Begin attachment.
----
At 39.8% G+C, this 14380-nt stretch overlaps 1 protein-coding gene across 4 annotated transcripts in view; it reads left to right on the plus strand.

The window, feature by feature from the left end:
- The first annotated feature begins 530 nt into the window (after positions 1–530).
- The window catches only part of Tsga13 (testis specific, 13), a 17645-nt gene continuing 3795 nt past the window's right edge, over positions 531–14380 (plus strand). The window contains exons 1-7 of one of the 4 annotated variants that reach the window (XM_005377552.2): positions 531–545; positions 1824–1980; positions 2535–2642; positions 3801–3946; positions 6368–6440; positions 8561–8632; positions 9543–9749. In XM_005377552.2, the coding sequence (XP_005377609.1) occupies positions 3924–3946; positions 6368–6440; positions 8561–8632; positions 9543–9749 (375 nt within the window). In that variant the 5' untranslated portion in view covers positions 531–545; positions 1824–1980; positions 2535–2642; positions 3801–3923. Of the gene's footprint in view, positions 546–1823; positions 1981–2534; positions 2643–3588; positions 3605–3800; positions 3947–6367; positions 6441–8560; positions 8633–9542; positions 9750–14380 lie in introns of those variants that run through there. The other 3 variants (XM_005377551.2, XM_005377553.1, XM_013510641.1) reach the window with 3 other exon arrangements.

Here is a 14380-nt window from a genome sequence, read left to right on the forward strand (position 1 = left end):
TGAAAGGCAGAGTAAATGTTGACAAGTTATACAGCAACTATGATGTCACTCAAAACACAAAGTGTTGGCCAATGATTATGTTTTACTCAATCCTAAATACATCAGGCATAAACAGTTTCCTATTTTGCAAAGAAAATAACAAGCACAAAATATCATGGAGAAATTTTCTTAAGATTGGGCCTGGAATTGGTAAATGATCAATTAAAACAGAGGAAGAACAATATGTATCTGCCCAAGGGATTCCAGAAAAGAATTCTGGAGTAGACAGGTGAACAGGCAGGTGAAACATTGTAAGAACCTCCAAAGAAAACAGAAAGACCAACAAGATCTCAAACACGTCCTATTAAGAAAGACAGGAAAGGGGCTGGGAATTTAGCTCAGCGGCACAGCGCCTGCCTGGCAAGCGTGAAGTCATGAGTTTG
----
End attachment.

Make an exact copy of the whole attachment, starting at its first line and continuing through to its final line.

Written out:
At 39.8% G+C, this 14380-nt stretch overlaps 1 protein-coding gene across 4 annotated transcripts in view; it reads left to right on the plus strand.

The window, feature by feature from the left end:
- The first annotated feature begins 530 nt into the window (after positions 1–530).
- The window catches only part of Tsga13 (testis specific, 13), a 17645-nt gene continuing 3795 nt past the window's right edge, over positions 531–14380 (plus strand). The window contains exons 1-7 of one of the 4 annotated variants that reach the window (XM_005377552.2): positions 531–545; positions 1824–1980; positions 2535–2642; positions 3801–3946; positions 6368–6440; positions 8561–8632; positions 9543–9749. In XM_005377552.2, the coding sequence (XP_005377609.1) occupies positions 3924–3946; positions 6368–6440; positions 8561–8632; positions 9543–9749 (375 nt within the window). In that variant the 5' untranslated portion in view covers positions 531–545; positions 1824–1980; positions 2535–2642; positions 3801–3923. Of the gene's footprint in view, positions 546–1823; positions 1981–2534; positions 2643–3588; positions 3605–3800; positions 3947–6367; positions 6441–8560; positions 8633–9542; positions 9750–14380 lie in introns of those variants that run through there. The other 3 variants (XM_005377551.2, XM_005377553.1, XM_013510641.1) reach the window with 3 other exon arrangements.

Here is a 14380-nt window from a genome sequence, read left to right on the forward strand (position 1 = left end):
TGAAAGGCAGAGTAAATGTTGACAAGTTATACAGCAACTATGATGTCACTCAAAACACAAAGTGTTGGCCAATGATTATGTTTTACTCAATCCTAAATACATCAGGCATAAACAGTTTCCTATTTTGCAAAGAAAATAACAAGCACAAAATATCATGGAGAAATTTTCTTAAGATTGGGCCTGGAATTGGTAAATGATCAATTAAAACAGAGGAAGAACAATATGTATCTGCCCAAGGGATTCCAGAAAAGAATTCTGGAGTAGACAGGTGAACAGGCAGGTGAAACATTGTAAGAACCTCCAAAGAAAACAGAAAGACCAACAAGATCTCAAACACGTCCTATTAAGAAAGACAGGAAAGGGGCTGGGAATTTAGCTCAGCGGCACAGCGCCTGCCTGGCAAGCGTGAAGTCATGAGTTTG